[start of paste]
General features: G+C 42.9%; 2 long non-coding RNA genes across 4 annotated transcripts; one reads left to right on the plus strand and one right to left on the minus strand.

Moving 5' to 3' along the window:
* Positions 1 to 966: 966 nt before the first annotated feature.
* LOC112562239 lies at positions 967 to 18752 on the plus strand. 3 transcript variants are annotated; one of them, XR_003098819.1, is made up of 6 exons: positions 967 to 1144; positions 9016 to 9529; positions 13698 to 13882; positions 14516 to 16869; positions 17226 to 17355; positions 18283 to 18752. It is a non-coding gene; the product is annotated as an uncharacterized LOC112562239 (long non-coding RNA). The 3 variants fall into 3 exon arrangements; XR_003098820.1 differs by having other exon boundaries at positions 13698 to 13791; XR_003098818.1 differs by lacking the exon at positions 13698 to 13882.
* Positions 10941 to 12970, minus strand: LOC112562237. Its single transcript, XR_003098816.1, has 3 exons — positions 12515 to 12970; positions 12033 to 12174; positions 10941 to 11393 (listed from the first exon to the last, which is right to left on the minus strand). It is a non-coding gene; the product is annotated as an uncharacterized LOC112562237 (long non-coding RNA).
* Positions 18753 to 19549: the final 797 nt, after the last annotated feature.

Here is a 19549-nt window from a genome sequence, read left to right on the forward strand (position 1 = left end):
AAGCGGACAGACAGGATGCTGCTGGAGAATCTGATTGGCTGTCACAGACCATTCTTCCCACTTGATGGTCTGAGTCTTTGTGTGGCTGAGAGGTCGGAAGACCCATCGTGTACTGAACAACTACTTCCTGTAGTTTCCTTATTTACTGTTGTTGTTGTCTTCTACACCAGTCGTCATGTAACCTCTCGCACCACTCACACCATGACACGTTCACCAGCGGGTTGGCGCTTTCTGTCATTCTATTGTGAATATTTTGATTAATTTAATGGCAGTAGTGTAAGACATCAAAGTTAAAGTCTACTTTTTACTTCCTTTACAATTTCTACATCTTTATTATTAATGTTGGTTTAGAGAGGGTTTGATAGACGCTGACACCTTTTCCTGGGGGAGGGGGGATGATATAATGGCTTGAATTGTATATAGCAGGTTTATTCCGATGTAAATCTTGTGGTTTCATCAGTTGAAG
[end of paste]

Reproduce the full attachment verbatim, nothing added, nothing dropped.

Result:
General features: G+C 42.9%; 2 long non-coding RNA genes across 4 annotated transcripts; one reads left to right on the plus strand and one right to left on the minus strand.

Moving 5' to 3' along the window:
* Positions 1 to 966: 966 nt before the first annotated feature.
* LOC112562239 lies at positions 967 to 18752 on the plus strand. 3 transcript variants are annotated; one of them, XR_003098819.1, is made up of 6 exons: positions 967 to 1144; positions 9016 to 9529; positions 13698 to 13882; positions 14516 to 16869; positions 17226 to 17355; positions 18283 to 18752. It is a non-coding gene; the product is annotated as an uncharacterized LOC112562239 (long non-coding RNA). The 3 variants fall into 3 exon arrangements; XR_003098820.1 differs by having other exon boundaries at positions 13698 to 13791; XR_003098818.1 differs by lacking the exon at positions 13698 to 13882.
* Positions 10941 to 12970, minus strand: LOC112562237. Its single transcript, XR_003098816.1, has 3 exons — positions 12515 to 12970; positions 12033 to 12174; positions 10941 to 11393 (listed from the first exon to the last, which is right to left on the minus strand). It is a non-coding gene; the product is annotated as an uncharacterized LOC112562237 (long non-coding RNA).
* Positions 18753 to 19549: the final 797 nt, after the last annotated feature.

Here is a 19549-nt window from a genome sequence, read left to right on the forward strand (position 1 = left end):
AAGCGGACAGACAGGATGCTGCTGGAGAATCTGATTGGCTGTCACAGACCATTCTTCCCACTTGATGGTCTGAGTCTTTGTGTGGCTGAGAGGTCGGAAGACCCATCGTGTACTGAACAACTACTTCCTGTAGTTTCCTTATTTACTGTTGTTGTTGTCTTCTACACCAGTCGTCATGTAACCTCTCGCACCACTCACACCATGACACGTTCACCAGCGGGTTGGCGCTTTCTGTCATTCTATTGTGAATATTTTGATTAATTTAATGGCAGTAGTGTAAGACATCAAAGTTAAAGTCTACTTTTTACTTCCTTTACAATTTCTACATCTTTATTATTAATGTTGGTTTAGAGAGGGTTTGATAGACGCTGACACCTTTTCCTGGGGGAGGGGGGATGATATAATGGCTTGAATTGTATATAGCAGGTTTATTCCGATGTAAATCTTGTGGTTTCATCAGTTGAAG